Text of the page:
an understandable desire for comfort from their woes. As the land in between competing
southern and northern superpowers – Egypt, Aram, Assyria, Babylonia, and Persia to name
but a few – they experienced periodic military invasions. They were also harassed by their
western and eastern neighbors: Philistia, Edom, Moab, and Ammon. At the end of the Old
Testament period, Babylonian captivity successively gave way to Medo-Persian and
Hellenistic domination. The outward assaults were matched by inward spiritual declension,
as the Jewish people repeatedly struggled with departure from the Lord, bringing in idolatry,
perversion, disunity, and spiritual impoverishment. In addition to these national calamities,
individual Israelites felt the weight of personal sin, as well the burdens of living in a fallen
world.viii Yet the Lord spoke of personally comforting His people in the future as their perfect
Shepherd King (Isa. 40.) As two linguists assert: ―Comforting is God‘s proper work. He turns
earlier desolation into perfect consolation both in individuals…and also in the people of God,
cf. Is. 54:11 ff.; 51:19 ff.‖ix Subsequent pogroms, pervasive anti-Semitism, and the horrors of
the Holocaust (ha-Shoah, to the Jews) augment the needed comfort for the Jewish people.
The future time of Jacob‘s trouble – the Tribulation of the New Testament – will turn the
nation‘s eyes to its Messiah (e.g. Zech. 12:1-13:1; Rom. 11:25-29.) The Consoler of Israel
will defend them and usher in His reign among them.
Come Thou Long Expected Jesus
Luke 2:25 is pregnant with the expectation of what Peter called ―the restoration of all things‖
(Acts 3:21.) Pius believers like Simeon patiently and earnestly awaited personal, national, and
global deliverance from the powers of evil. Messiah‘s kingdom will eventually fulfill all of the
prophecies for Israel‘s restoration and glory, as well as accomplish the ultimate triumph over sin
and evil in the universe. Charles Wesley‘s classic hymn captures the spirit of Simeon‘s rejoicing
Come, Thou long expected Jesus Born to set Thy people free;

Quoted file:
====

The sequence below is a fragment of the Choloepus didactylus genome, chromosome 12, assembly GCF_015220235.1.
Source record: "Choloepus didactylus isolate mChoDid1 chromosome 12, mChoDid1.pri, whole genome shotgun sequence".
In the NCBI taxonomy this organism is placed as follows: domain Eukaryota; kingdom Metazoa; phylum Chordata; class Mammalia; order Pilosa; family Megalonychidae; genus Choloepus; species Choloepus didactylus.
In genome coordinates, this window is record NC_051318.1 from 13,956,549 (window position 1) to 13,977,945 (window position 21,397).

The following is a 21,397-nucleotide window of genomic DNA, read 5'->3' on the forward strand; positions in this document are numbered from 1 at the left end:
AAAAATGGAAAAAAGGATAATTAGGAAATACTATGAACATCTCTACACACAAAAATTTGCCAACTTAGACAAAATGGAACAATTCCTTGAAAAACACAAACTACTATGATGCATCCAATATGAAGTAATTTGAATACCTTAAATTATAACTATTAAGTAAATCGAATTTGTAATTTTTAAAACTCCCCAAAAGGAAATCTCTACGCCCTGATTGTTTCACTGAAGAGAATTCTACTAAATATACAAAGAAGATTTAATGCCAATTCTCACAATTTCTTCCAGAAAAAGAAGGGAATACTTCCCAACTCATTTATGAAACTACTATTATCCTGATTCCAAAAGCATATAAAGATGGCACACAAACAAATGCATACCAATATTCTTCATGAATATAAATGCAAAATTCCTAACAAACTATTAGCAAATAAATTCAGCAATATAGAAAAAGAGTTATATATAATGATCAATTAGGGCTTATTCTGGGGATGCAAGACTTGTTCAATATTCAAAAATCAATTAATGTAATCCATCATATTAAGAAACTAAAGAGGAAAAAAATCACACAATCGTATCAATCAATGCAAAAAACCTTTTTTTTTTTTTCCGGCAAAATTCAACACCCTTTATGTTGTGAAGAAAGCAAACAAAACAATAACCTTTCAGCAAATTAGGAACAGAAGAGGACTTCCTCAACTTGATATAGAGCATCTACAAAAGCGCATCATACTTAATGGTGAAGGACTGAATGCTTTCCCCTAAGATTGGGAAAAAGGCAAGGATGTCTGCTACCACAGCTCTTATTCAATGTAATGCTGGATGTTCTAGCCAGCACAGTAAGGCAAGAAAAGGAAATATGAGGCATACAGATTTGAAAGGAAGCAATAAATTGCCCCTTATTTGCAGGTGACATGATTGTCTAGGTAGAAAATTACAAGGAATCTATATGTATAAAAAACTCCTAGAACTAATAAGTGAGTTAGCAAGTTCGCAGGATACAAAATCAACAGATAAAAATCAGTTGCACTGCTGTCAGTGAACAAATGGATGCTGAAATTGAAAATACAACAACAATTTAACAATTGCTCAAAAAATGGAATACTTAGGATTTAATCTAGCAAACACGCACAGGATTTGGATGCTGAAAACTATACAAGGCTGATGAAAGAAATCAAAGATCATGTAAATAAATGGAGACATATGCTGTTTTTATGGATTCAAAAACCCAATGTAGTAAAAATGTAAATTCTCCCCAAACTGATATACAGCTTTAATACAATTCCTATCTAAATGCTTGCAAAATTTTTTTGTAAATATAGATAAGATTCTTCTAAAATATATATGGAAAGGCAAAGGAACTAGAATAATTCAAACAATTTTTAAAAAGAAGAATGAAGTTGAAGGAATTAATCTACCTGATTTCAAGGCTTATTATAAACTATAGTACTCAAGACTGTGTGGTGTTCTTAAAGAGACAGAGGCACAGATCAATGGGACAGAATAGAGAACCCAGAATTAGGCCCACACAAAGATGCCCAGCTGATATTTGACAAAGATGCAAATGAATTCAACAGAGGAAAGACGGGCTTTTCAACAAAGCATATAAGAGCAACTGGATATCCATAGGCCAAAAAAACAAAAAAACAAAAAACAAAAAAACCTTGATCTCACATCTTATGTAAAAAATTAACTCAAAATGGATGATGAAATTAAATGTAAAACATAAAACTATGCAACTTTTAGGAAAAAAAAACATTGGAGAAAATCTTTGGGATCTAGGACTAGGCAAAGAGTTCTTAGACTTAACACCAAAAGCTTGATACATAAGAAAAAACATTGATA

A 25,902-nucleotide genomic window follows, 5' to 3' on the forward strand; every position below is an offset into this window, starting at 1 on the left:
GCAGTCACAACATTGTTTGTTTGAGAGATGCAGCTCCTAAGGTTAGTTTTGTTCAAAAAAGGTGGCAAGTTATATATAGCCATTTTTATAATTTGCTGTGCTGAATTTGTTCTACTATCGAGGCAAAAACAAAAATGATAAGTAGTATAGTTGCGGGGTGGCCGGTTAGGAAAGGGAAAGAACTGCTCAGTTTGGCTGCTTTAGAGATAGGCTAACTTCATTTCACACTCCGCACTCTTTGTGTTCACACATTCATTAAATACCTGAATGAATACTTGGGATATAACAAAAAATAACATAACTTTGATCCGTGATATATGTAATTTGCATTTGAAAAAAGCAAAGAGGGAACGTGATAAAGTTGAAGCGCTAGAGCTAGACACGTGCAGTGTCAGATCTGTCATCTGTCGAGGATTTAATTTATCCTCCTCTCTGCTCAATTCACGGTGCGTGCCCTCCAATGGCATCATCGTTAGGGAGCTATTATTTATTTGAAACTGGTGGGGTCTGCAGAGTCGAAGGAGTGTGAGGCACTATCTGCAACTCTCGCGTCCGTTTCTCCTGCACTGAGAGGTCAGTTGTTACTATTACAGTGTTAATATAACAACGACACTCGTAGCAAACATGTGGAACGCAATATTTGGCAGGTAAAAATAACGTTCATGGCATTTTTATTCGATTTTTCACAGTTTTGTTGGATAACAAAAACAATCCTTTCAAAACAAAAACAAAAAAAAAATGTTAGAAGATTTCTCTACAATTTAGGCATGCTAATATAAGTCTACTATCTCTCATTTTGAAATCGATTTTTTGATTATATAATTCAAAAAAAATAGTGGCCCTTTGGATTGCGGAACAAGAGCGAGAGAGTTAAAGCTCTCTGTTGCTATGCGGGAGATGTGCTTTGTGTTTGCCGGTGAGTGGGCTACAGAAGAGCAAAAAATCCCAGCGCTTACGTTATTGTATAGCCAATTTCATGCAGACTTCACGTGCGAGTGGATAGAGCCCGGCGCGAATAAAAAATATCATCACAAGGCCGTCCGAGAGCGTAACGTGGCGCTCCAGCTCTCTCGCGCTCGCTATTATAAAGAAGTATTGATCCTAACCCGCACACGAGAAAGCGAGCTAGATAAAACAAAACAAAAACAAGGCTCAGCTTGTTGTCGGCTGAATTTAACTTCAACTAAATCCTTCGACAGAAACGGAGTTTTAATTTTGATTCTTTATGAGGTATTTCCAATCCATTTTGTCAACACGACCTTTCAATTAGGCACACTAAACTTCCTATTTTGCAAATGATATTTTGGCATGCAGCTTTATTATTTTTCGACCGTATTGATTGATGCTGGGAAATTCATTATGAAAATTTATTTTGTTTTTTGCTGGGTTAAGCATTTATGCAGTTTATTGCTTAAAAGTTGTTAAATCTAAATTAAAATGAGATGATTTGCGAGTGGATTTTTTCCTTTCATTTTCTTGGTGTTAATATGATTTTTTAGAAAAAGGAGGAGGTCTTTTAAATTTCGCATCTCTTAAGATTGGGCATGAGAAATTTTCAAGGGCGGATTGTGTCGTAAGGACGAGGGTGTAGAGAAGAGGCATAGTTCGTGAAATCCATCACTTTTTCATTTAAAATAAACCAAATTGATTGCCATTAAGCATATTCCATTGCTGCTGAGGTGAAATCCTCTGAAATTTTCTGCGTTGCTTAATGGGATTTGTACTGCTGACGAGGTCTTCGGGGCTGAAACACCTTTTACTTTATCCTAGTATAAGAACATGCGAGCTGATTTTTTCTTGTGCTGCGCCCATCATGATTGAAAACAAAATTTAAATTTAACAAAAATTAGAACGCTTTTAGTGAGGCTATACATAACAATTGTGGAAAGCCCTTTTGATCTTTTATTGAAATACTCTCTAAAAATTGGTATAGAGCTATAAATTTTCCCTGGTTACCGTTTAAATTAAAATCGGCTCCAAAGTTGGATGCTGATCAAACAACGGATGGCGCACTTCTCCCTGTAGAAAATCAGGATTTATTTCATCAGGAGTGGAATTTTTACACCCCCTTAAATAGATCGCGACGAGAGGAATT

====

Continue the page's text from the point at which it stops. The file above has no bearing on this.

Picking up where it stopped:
From our fears and sins release us, Let us find our rest in Thee.
Israel’s Strength and Consolation, Hope of all the earth Thou art;
Dear Desire of every nation, Joy of every longing heart.x
As Woudstra writes: ―Thus in one comprehensive gesture we see all the messianic prophecies
plus all the saving interventions of God in behalf of His people summed up in this one beautiful
phrase: the consolation of Israel.‖xi
God‘s New Creation is centered in the person and work of His glorious Son. This man will
console His redeemed people during His Millennial reign and the eternal kingdom that lies
beyond it (Isa. 66 and Rev. 21-22.) In his inimitable way, J. Vernon McGee straightforwardly
articulates the centrality of Christ in His Father‘s plans for the present and future manifestations
of His salvation: ― God had promised Simeon that he would see the salvation of God. What did he
see? He saw a little Baby. Salvation is a Person, and not something that you do. Salvation is a
Person, and that Person is the Lord Jesus Christ. You either have Him, or you don‘t have Him.
You either trust Him, or you don‘t trust Him.‖xii
Things Future, Nor Things That Are Nowxiii
While Isaiah 40:1-2 and Luke 2:30-32 teach that ―the Consolation of Israel‖ will one day
extend His comfort over all the earth, He also presently gives His comfort to those know Him by
faith. This personal Comforter presently ministers for His children before the throne of God (1
John 2:1-2; Heb. 7:24-28.) In their struggles and trials He consoles His people. As James G.
Deck‘s poetry fittingly express this truth in song:
O JESUS, gracious Saviour,
Upon the Father’s throne —
Whose wondrous love and favour
Have made our cause Thine own;
Thy people to Thee ever
For grace and help repair,
For Thou, they know, wilt never
Refuse their griefs to share.
O Lord, through tribulation
Our pilgrim-journey lies,
Through scorn and sore temptation,
And watchful enemies;
Midst never-ceasing dangers
We through the desert roam;